Indeed, even as the experimental work for this report in Nature was underway, three scientists were preparing to contest my results on polonium halos in granites. Their report appeared in the June 22, 1973, issue of Science (Moazed et al. 1973). The following quote shows the nature of their objections:
We now report the results of a series of measurements made on polonium-type halos. Our measurements do not support the polonium halo hypothesis. We cannot definitely rule out the existence of polonium halos, but it appears that there is no evidence requiring, or even firmly suggesting, their existence. It was realized very early that their existence would cause apparently insuperable geological problems since the relevant polonium half-life is of the order of minutes. Polonium halos would require that the polonium atoms become part of the inclusion within minutes of the formation of the polonium and that in this very short time the polonium must be so far removed from the parent uranium mass that its presence or location is no longer evident. (Moazed et al. 1973, 1272—italics mine).
The issues had begun to focus. These scientists saw that polonium halos in granites presented "apparently insuperable geological problems" to the conventional view of earth history. To protect this view they suggested that polonium halos might not even exist, claiming instead they might just be uranium halos.
A later review of my work, "Mystery of the Radiohalos," Research Communications Network, aptly noted the futility of their effort to eliminate polonium halos from the granites:
In preparing my reply to the Moazed et al. report I spent months studying uranium and polonium halos, both in mica and in another mineral, fluorite. The Radiohalo Catalogue (see Contents) shows photographs of a variety of those halos. Fluorite sometimes occurs along with mica in the so-called granitic pegmatites—regions within granites where crystals of different minerals can be quite large (several feet long in certain instances). The polonium halos in fluorite are virtually identical to their counterparts in mica. Sometimes they occur along tiny cracks and fissures and sometimes in regions free from mineral defects. Polonium halos in fluorite in defect-free regions are significant because this mineral does not exhibit the perfect cleavage property of mica. Since no cleavages exist for uranium solutions to have flowed in a laminar fashion through fluorite crystals, this excludes the possibility that polonium halos in defect regions could have originated secondarily from uranium daughter radioactivity. This is the same conclusion reached earlier in this chapter when the origin of polonium halos in mica were investigated using alpha-recoil techniques.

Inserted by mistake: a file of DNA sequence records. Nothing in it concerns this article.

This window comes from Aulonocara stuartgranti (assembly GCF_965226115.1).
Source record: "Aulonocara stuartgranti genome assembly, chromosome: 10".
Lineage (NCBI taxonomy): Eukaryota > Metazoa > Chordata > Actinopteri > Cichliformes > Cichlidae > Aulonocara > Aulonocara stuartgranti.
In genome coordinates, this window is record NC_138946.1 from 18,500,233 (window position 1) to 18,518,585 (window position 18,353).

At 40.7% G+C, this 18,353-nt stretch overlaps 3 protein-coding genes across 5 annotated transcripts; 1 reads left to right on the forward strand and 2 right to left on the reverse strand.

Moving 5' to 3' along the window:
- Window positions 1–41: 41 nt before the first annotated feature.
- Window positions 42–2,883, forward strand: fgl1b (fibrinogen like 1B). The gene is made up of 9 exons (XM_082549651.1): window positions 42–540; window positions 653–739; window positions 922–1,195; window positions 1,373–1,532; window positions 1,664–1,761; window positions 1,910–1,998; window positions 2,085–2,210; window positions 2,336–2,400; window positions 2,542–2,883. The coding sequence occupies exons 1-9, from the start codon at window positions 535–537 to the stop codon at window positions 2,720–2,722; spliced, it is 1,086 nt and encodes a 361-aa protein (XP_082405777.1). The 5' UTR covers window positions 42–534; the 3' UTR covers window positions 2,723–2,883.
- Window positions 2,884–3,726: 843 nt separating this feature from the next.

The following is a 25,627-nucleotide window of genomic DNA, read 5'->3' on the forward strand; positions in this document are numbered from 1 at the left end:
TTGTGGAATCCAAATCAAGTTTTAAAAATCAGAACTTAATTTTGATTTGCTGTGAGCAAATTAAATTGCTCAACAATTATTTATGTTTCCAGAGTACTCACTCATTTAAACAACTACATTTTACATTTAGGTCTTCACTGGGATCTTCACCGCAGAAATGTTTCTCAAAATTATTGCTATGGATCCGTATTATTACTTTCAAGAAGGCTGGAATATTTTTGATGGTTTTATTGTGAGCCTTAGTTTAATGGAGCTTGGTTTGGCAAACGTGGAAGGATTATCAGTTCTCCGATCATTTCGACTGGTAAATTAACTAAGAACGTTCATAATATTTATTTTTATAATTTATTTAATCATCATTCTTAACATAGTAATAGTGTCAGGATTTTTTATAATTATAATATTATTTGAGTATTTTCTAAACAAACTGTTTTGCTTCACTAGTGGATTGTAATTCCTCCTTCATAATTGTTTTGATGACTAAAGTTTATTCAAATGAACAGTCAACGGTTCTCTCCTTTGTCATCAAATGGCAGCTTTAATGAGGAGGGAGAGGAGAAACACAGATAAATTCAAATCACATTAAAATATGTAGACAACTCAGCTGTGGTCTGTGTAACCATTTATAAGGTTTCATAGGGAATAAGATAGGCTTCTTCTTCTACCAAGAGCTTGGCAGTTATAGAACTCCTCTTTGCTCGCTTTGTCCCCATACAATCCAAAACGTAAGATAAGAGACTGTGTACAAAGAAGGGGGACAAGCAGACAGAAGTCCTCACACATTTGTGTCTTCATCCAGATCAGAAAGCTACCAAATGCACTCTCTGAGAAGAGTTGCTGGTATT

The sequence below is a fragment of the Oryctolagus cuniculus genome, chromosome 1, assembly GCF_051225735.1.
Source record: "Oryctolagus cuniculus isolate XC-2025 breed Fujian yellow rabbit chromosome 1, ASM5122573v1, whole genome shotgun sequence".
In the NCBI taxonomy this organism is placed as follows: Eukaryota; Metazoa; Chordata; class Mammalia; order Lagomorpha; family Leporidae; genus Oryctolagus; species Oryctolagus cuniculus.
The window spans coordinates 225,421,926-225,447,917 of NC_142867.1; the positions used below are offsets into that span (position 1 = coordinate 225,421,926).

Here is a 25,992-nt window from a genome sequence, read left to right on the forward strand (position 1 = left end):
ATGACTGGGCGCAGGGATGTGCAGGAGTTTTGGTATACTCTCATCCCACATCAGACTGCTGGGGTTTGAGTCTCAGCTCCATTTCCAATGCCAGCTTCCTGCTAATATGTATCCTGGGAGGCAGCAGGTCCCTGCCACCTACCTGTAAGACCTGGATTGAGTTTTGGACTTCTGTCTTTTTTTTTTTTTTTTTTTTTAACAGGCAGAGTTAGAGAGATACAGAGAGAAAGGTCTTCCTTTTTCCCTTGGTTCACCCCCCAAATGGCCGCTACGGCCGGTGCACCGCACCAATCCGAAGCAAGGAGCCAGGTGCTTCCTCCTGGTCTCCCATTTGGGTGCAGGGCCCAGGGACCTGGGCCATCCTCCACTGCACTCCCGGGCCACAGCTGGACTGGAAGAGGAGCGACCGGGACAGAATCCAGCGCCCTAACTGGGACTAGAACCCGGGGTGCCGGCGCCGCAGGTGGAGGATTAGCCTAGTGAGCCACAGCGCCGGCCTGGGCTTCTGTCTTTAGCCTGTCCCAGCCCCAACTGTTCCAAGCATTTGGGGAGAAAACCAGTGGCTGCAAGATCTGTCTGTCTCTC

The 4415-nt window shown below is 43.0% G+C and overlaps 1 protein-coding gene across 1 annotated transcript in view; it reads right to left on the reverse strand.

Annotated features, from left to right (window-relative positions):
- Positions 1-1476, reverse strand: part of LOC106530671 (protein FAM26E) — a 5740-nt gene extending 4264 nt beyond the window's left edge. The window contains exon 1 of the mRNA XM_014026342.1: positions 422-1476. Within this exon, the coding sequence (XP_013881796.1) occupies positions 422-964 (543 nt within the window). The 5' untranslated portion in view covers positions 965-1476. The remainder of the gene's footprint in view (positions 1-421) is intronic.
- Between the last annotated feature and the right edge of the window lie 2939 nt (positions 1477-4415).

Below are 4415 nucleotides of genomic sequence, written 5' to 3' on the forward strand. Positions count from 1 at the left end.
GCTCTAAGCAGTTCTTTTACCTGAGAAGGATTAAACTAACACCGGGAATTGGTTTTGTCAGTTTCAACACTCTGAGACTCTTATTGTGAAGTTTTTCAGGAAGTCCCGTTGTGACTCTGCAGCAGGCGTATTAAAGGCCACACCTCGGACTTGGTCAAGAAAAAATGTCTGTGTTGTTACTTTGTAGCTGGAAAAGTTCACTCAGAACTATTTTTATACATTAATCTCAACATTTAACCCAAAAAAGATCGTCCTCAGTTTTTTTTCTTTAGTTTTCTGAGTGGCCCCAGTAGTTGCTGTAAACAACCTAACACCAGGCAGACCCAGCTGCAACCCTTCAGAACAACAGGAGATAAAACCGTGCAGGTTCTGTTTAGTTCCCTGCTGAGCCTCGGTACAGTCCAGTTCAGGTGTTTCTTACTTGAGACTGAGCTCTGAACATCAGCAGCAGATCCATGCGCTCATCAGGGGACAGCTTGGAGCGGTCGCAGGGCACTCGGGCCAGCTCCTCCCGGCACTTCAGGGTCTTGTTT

A number of new experimental techniques were incorporated into my response to the 1973 report of Moazed et al. A variety of experimental results, obtained with particle accelerators and a scanning electron microscope equipped with x-ray fluorescence capabilities, formed the basis for unambiguously identifying three different types of polonium halos in granites. I elaborated on a new standard for halo-size measurements to show conclusively that polonium halos are easily distinguished from uranium halos by their ring structure. Electron-induced, x-ray fluorescence analysis of selected uranium and polonium halo centers confirmed this difference: the uranium halo centers showed considerable amounts of uranium and only a small amount of lead, whereas the Po halo centers showed only the lead.
I submitted the manuscript to Science detailing the results of these experiments. After some revision it was published in April 1974 (Gentry 1974; Appendix). It contains the following statements about an alternative framework of earth history:
I stated these implications plainly, thus inviting my scientific colleagues to challenge the evidence; however, no one responded to this report.
Earth Science Associates